"They have bought into the system in that they employ political means."

    "Non-political Libertarians reject political means to bring about freedom. They tend to buy into the system to a lesser degree than political Libertarians, but they still tend to believe they can't be free unless the political system is changed. They may focus on educational activities such as distributing literature and writing letters to newspapers. They've bought into the system to the extent they believe they must obey the system and the system must be changed for them to be free."

    "The Libertarian (particularly the non-political) says, "The President has no clothes!" Thus the Libertarian buys into the system by accepting the notion that "Bill Clinton is president of the U.S.A." More fundamentally, the Libertarian buys into the system by accepting the concept of "president" (in the political sense) as valid. The Terra Libran says, "Why do you call that naked man President?" Thus the Terra Libran rejects the notion that "Bill Clinton is president of the U.S.A." If you believe there's such a thing as the supposed "U.S.A." with Bill Clinton as its so-called "President," you've bought into the system."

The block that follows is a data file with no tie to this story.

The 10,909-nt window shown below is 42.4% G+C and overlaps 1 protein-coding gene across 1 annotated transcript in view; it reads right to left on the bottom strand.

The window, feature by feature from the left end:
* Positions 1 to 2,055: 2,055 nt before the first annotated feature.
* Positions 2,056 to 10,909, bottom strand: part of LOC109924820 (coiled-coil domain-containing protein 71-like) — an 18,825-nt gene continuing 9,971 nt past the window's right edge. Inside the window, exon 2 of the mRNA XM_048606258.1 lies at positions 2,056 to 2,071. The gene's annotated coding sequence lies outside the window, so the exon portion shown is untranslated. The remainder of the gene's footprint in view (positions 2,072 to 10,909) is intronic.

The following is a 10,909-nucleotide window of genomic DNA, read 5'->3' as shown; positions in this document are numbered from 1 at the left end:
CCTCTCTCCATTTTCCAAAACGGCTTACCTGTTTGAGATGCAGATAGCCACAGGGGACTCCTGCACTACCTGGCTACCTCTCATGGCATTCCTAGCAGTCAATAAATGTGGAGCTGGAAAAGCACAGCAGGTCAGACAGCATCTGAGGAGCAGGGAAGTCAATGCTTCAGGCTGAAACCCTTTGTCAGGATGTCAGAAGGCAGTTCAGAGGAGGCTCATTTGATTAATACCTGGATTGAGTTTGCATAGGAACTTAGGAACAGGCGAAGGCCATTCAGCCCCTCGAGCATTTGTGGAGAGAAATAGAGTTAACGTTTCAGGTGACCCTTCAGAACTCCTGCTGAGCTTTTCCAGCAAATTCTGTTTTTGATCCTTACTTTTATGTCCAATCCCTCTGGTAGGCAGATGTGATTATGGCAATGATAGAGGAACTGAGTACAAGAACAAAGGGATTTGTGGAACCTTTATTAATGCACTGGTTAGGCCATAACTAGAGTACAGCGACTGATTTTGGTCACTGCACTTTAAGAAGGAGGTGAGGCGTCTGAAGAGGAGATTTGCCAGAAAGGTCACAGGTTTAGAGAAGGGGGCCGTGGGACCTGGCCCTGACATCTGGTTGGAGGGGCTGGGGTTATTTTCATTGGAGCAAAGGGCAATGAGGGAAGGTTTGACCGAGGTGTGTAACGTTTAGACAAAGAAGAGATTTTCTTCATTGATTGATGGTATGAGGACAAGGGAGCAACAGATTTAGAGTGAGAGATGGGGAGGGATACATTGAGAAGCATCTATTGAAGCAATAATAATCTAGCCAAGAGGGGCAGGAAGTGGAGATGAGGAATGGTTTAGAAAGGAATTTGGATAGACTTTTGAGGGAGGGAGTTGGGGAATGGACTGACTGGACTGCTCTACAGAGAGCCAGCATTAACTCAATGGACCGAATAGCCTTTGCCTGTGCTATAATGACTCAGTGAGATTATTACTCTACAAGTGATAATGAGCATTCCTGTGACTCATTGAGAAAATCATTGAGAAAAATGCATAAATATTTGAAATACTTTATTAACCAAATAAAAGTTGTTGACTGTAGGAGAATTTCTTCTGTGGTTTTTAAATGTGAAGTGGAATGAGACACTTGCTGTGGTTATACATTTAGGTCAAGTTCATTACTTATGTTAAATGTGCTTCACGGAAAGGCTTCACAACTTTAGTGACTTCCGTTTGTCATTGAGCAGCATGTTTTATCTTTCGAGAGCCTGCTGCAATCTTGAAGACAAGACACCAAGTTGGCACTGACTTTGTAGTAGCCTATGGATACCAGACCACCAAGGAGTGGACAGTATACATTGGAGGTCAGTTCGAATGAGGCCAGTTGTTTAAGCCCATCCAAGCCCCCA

http://www.buildfreedom.com/tl/tl50c.shtml
    ==============================

    The Myths Of Writing: Have You Bought IntoThese?
    http://www.articlecity.com/articles/writing/article_63.shtml
    ====================================

    Here's the skinny on fat: We've bought into myths
    http://www.s-t.com/daily/02-98/02-14-98/b08he092.htm
    =====================================

    "The attack on this community is what brought Todd Gitlin and Christopher Hitchens face to face with their feelings for ordinary Americans in the days after 9/11. Gone in these moments was their elitist identification with a mythical international community and their snobbish depreciation of the simple, concrete and authentic loyalties that ordinary, non-intellectual, Americans feel for each other and for a country, where– as Gitlin tersely puts it – “diversity is not a feel-good slogan and debate is lifeblood.”

    "I’ll buy that, Todd. That’s my country too. I’m glad to join hands with you to defend it."
    http://www.townhall.com/columnists/davidhorowitz/dh20030911.shtml

So, do you buy my explanation?

:wink: